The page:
Technology Clubs, R&D and Growth Patterns: Evidence from EU Manufacturing
European Economic Review,
This paper investigates the forces driving output change in a panel of EU manufacturing industries. A flexible modeling strategy is adopted that accounts for: (i) inefficient use of resources and (ii) differences in the production technology across industries. With our model we are able to identify technical, efficiency, and input growth for endogenously determined technology clubs. Technology club membership is modeled as a function of R&D intensity. This framework allows us to explore the components of output growth in each club, technology spillovers and catch-up issues across industries and countries.
Do All Countries Grow Alike?
Journal of Development Economics,
This paper investigates the driving forces of output change in 77 countries during the period 1970–2000. A flexible modeling strategy is adopted that accounts for (i) the inefficient use of resources, and (ii) different production technologies across countries. The proposed model can identify technical, efficiency, and input change for each of three endogenously determined regimes. Membership in these regimes is estimated, rather than determined ex ante. This framework enables explorations into the determinants of output growth and convergence issues in each regime.
The Transition to Post-industrial BMI Values among US Children
American Journal of Human Biology,
The trend in the BMI values of US children has not been estimated very convincingly because of the absence of longitudinal data. Our objective is to estimate time series of BMI values by birth cohorts instead of measurement years. We use five regression models to estimate the BMI trends of non-Hispanic US-born black and white children and adolescents ages 2-19 between 1941 and 2004. The increase in BMIZ values during the period considered was 1.3 (95% CI: 1.16; 1.44) among black girls, 0.8 for black boys, 0.7 for white boys, and 0.6 for white girls. This translates into an increase in BMI values of some 5.6, 3.3, 2.4, and 1.5 units, respectively. While the increase in BMI values started among the birth cohorts of the 1940s among black girls, the rate of increase tended to accelerate among all four ethnic/gender groups born in the mid-1950s to early-1960s. Some regional evidence leads to the conjecture that the spread of automobiles and radios affected the BMI values of boys already in the interwar period. We suppose that the changes in lifestyle associated with the labor saving technological developments of the 20th century are associated with the weight gains observed. The increased popularity of television viewing was most prominently associated with the contemporaneous acceleration in BMI gain. Am. J. Hum. Biol., 2009. © 2008 Wiley-Liss, Inc.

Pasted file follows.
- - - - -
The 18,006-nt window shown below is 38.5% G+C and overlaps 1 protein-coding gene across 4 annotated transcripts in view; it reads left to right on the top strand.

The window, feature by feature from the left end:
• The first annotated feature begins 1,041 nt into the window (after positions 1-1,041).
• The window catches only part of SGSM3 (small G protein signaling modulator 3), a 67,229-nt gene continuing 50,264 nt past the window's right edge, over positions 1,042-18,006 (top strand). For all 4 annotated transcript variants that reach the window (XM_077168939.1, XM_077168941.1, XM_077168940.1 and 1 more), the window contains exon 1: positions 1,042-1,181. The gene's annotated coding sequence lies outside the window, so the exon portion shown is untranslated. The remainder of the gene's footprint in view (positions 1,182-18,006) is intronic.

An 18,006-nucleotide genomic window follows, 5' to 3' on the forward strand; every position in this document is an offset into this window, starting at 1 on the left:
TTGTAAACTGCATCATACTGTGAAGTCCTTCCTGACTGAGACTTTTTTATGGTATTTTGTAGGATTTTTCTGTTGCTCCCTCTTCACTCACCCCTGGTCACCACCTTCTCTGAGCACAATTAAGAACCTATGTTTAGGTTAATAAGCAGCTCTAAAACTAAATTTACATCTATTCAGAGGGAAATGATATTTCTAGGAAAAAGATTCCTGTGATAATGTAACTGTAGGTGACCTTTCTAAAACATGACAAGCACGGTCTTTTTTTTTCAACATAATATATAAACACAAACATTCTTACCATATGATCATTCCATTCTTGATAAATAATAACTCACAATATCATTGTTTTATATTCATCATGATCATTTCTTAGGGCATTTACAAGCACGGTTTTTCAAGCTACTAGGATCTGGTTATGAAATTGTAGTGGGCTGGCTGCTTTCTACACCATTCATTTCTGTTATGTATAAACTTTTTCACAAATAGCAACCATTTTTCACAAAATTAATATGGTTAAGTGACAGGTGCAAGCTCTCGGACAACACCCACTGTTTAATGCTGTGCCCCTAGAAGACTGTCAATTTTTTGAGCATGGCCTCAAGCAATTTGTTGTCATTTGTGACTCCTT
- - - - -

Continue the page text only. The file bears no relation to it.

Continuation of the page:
Rating Agency Actions and the Pricing of Debt and Equity of European Banks: What Can we Infer About Private Sector Monitoring of Bank Soundness?
The recent consultative papers by the Basel Committee on Banking Supervision has raised the possibility of an explicit role for external rating agencies in the assessment of the credit risk of banks’ assets, including interbank claims. Any judgement on the merits of this proposal calls for an assessment of the information contained in credit ratings and its relationship to other publicly available information on the financial health of banks and borrowers. We assess this issue via an event study of rating change announcements by leading international rating agencies, focusing on rating changes for European banks for which data on bond and equity prices are available. We find little evidence of announcement effects on bond prices, which may reflect the lack of liquidity in bond markets in Europe during much of our sample period. For equity prices, we find strong effects of ratings changes, although some of our results may suffer from contamination by contemporaneous news events. We also test for pre-announcement and post-announcement effects, but find little evidence of either. Overall, our results suggest that ratings agencies may perform a useful role in summarizing and obtaining non-public information on banks and that monitoring of banks’ risk through bond holders appears to be relatively limited in Europe. The relatively weak monitoring by bondholders casts some doubt on the effectiveness of a subordinated debt requirement as a supervisory tool in the European context, at least until bond markets are more developed.